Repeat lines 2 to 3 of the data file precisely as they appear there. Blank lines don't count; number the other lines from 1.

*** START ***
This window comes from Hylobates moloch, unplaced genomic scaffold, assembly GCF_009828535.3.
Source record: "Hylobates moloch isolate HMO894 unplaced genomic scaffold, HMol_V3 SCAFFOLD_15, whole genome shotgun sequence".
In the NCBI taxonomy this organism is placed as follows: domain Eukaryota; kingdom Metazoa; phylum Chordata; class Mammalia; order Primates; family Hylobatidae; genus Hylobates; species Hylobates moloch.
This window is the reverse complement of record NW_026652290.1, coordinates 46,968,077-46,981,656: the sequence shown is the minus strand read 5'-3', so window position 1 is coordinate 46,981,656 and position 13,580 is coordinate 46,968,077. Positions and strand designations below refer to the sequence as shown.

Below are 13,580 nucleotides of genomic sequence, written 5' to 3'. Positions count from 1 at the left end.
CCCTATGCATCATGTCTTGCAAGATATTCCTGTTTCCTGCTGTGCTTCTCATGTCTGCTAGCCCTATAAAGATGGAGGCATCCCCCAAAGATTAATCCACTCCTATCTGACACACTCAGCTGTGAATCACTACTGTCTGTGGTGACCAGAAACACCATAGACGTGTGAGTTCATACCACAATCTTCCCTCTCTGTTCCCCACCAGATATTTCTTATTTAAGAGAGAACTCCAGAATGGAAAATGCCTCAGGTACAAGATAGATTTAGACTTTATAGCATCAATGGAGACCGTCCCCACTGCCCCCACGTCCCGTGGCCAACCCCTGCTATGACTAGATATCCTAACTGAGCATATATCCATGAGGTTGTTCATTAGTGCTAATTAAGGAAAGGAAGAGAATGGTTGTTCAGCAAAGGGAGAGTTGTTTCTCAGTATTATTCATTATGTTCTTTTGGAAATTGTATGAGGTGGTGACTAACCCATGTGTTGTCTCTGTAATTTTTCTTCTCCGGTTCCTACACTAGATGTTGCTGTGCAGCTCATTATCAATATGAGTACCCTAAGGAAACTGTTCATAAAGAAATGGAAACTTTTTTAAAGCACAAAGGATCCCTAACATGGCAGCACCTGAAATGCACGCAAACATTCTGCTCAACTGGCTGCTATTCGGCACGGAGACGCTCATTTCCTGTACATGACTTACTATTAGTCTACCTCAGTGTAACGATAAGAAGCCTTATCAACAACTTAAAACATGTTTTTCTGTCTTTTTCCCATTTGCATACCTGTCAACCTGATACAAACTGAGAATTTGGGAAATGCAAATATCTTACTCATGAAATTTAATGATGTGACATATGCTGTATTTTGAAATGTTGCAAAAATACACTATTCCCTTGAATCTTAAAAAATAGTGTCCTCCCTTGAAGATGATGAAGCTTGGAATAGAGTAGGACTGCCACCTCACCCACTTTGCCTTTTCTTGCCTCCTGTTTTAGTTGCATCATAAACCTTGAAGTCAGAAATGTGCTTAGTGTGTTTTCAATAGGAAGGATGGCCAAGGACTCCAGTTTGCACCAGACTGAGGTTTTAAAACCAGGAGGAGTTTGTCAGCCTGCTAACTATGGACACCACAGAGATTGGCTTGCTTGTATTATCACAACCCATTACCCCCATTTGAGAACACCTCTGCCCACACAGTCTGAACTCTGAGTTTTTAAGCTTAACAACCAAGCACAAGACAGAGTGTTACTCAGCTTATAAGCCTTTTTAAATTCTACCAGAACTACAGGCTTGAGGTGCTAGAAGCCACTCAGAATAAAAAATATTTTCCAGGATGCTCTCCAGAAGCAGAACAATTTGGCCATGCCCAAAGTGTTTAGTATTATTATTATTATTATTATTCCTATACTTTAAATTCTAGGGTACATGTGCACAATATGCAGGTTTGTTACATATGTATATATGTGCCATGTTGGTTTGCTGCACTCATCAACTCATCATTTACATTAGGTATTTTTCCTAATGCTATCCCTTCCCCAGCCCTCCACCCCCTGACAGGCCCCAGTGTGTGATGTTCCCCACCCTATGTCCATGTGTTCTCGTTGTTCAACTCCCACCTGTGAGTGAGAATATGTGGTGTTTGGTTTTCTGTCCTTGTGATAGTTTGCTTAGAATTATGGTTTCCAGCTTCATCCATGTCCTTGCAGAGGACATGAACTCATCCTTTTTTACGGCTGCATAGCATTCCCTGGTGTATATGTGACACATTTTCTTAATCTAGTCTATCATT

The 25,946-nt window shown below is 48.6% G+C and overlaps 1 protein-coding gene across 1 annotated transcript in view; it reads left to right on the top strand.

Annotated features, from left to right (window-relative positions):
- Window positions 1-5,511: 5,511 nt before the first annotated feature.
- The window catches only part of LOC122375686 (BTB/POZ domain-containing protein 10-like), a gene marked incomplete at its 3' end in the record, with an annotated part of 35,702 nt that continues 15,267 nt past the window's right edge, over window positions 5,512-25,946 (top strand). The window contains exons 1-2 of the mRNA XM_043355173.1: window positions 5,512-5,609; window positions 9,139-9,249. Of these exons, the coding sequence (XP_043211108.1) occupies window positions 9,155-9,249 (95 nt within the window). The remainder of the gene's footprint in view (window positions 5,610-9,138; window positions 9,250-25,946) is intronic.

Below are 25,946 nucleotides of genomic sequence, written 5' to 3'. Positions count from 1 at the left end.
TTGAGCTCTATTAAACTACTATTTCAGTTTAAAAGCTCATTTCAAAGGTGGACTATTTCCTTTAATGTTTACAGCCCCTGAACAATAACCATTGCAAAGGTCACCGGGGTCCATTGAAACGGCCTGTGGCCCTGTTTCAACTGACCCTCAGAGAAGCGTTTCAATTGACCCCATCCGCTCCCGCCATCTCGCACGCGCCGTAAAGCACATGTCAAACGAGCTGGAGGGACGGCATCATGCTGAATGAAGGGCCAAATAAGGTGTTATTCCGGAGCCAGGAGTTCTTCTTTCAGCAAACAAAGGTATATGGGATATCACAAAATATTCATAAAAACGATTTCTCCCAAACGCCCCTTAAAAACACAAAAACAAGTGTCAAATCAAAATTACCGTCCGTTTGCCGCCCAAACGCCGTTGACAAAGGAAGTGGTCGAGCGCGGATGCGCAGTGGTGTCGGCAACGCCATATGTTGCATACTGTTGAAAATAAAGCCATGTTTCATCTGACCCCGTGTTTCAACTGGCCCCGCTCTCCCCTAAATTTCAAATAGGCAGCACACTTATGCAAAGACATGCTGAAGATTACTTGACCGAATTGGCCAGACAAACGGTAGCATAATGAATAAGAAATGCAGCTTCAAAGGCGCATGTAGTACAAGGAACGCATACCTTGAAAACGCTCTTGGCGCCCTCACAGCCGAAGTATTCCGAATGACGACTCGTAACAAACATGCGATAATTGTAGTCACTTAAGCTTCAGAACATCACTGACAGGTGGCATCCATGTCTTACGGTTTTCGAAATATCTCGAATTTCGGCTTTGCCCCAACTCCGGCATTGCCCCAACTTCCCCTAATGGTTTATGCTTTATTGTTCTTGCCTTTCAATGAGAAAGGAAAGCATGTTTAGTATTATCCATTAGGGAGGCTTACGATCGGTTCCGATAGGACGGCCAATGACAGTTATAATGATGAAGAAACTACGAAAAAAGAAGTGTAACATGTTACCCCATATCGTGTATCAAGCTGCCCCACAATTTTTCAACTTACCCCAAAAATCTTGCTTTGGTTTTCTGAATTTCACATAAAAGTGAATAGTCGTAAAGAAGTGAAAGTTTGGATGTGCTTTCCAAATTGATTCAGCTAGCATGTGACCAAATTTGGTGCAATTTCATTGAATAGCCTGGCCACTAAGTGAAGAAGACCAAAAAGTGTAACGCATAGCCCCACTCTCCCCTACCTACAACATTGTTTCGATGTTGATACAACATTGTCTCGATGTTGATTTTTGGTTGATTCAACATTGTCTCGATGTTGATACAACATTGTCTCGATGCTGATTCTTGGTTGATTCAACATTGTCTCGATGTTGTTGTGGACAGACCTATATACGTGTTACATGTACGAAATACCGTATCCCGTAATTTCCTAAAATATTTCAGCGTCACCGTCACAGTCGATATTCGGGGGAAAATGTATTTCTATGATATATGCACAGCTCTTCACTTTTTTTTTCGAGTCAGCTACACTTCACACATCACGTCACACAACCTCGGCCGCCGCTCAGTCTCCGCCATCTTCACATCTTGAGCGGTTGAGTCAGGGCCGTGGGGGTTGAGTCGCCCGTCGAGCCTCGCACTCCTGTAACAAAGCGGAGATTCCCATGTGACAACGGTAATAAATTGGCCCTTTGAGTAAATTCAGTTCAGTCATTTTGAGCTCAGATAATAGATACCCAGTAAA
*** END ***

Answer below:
Source record: "Hylobates moloch isolate HMO894 unplaced genomic scaffold, HMol_V3 SCAFFOLD_15, whole genome shotgun sequence".
In the NCBI taxonomy this organism is placed as follows: domain Eukaryota; kingdom Metazoa; phylum Chordata; class Mammalia; order Primates; family Hylobatidae; genus Hylobates; species Hylobates moloch.